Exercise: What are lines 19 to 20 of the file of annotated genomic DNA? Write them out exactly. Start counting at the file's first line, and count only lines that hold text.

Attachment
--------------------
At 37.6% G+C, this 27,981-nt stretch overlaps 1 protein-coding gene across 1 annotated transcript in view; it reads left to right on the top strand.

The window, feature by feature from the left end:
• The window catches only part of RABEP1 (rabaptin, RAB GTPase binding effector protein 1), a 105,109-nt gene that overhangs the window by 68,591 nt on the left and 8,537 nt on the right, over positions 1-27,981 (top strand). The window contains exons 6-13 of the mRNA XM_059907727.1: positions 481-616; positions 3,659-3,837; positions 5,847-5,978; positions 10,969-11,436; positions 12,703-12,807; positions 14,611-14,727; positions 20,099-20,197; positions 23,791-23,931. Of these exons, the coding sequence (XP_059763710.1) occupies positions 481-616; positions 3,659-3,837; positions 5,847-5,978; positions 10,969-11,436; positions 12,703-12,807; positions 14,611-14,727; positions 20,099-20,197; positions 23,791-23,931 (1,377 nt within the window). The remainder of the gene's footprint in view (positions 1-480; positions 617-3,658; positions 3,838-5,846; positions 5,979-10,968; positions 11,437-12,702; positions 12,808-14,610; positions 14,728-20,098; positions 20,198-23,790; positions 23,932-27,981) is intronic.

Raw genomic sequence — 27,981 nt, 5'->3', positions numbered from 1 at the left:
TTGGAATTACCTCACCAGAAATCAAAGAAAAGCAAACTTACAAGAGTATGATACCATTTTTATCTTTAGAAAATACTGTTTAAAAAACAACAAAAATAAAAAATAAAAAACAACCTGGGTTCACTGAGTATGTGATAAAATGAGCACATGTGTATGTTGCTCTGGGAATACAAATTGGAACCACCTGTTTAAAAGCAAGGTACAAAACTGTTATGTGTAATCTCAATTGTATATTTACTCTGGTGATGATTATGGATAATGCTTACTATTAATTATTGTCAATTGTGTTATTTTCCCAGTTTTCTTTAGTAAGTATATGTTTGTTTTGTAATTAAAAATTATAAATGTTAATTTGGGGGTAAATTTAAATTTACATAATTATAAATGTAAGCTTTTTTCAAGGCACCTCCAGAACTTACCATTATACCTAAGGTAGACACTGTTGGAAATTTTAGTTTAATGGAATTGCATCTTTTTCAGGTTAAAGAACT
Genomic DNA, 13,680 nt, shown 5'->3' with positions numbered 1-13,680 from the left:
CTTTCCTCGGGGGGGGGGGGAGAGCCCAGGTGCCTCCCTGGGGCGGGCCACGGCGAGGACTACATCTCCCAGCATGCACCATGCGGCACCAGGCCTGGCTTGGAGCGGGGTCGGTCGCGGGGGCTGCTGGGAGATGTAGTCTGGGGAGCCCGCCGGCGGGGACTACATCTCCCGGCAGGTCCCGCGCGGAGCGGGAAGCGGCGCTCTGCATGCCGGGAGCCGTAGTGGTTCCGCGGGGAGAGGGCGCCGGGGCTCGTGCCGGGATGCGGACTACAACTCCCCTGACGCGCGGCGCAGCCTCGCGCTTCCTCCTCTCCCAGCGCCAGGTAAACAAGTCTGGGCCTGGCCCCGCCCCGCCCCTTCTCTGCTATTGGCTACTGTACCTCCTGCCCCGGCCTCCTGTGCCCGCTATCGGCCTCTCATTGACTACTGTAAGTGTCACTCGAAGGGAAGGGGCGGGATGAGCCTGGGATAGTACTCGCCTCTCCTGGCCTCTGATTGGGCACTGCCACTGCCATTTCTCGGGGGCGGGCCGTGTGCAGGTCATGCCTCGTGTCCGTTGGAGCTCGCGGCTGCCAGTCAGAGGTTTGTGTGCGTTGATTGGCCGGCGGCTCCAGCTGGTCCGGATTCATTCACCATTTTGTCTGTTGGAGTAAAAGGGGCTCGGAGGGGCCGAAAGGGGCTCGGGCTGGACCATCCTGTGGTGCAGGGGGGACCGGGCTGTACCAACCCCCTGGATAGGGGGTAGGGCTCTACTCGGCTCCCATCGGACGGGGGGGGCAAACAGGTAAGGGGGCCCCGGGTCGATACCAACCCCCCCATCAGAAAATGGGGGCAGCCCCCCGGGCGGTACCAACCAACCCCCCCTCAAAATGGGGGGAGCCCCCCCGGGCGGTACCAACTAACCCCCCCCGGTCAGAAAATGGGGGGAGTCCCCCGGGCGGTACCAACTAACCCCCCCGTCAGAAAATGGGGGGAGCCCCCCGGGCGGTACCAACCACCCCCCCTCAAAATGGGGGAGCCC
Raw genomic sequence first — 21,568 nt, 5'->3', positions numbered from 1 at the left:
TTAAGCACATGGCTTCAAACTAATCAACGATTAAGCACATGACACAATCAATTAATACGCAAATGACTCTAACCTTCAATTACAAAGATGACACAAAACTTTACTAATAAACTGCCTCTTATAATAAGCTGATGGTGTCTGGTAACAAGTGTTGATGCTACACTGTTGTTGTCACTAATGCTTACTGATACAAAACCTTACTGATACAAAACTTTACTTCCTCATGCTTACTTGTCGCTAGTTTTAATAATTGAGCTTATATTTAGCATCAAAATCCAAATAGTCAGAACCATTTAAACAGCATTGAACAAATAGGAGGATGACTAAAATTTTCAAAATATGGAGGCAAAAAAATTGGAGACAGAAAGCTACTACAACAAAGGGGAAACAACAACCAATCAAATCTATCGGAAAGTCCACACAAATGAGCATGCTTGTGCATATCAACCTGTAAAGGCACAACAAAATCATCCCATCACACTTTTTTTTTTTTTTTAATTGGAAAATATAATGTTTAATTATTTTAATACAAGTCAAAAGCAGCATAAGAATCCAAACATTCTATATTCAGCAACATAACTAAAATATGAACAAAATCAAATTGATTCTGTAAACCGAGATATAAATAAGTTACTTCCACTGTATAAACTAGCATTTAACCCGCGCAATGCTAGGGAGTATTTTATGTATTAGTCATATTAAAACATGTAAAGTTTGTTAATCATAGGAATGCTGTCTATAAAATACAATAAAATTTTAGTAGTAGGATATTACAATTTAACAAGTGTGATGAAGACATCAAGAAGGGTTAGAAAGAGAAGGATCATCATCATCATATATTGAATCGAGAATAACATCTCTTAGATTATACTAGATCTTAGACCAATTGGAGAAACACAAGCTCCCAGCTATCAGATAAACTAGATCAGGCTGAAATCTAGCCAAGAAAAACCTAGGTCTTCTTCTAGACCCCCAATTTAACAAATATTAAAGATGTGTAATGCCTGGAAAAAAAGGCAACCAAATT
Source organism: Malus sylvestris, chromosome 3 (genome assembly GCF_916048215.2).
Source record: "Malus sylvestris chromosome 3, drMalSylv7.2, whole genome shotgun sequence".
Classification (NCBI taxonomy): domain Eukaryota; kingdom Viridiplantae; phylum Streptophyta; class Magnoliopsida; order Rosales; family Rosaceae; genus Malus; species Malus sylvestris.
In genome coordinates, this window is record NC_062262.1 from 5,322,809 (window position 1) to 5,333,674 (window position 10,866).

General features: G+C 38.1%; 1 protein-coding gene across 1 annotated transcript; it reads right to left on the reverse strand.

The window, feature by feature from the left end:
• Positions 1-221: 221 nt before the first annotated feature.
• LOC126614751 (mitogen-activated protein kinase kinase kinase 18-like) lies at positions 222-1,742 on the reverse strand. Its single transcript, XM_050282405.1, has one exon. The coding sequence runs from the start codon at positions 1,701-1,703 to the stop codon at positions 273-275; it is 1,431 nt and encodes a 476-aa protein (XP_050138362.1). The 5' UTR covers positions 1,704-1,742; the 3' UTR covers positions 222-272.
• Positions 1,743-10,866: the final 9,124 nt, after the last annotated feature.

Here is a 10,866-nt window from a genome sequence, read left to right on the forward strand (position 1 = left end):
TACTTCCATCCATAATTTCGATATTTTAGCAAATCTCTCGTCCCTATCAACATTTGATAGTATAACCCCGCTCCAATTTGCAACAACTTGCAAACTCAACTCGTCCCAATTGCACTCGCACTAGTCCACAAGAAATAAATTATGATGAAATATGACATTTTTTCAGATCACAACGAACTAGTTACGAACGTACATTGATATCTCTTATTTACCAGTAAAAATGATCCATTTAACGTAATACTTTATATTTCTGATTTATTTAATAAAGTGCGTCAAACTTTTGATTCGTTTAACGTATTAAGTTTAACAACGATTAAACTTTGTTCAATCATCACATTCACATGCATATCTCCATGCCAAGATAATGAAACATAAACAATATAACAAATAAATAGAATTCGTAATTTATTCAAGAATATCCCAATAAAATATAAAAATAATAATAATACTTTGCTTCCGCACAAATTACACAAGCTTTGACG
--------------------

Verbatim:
Here is a 10,866-nt window from a genome sequence, read left to right on the forward strand (position 1 = left end):
TACTTCCATCCATAATTTCGATATTTTAGCAAATCTCTCGTCCCTATCAACATTTGATAGTATAACCCCGCTCCAATTTGCAACAACTTGCAAACTCAACTCGTCCCAATTGCACTCGCACTAGTCCACAAGAAATAAATTATGATGAAATATGACATTTTTTCAGATCACAACGAACTAGTTACGAACGTACATTGATATCTCTTATTTACCAGTAAAAATGATCCATTTAACGTAATACTTTATATTTCTGATTTATTTAATAAAGTGCGTCAAACTTTTGATTCGTTTAACGTATTAAGTTTAACAACGATTAAACTTTGTTCAATCATCACATTCACATGCATATCTCCATGCCAAGATAATGAAACATAAACAATATAACAAATAAATAGAATTCGTAATTTATTCAAGAATATCCCAATAAAATATAAAAATAATAATAATACTTTGCTTCCGCACAAATTACACAAGCTTTGACG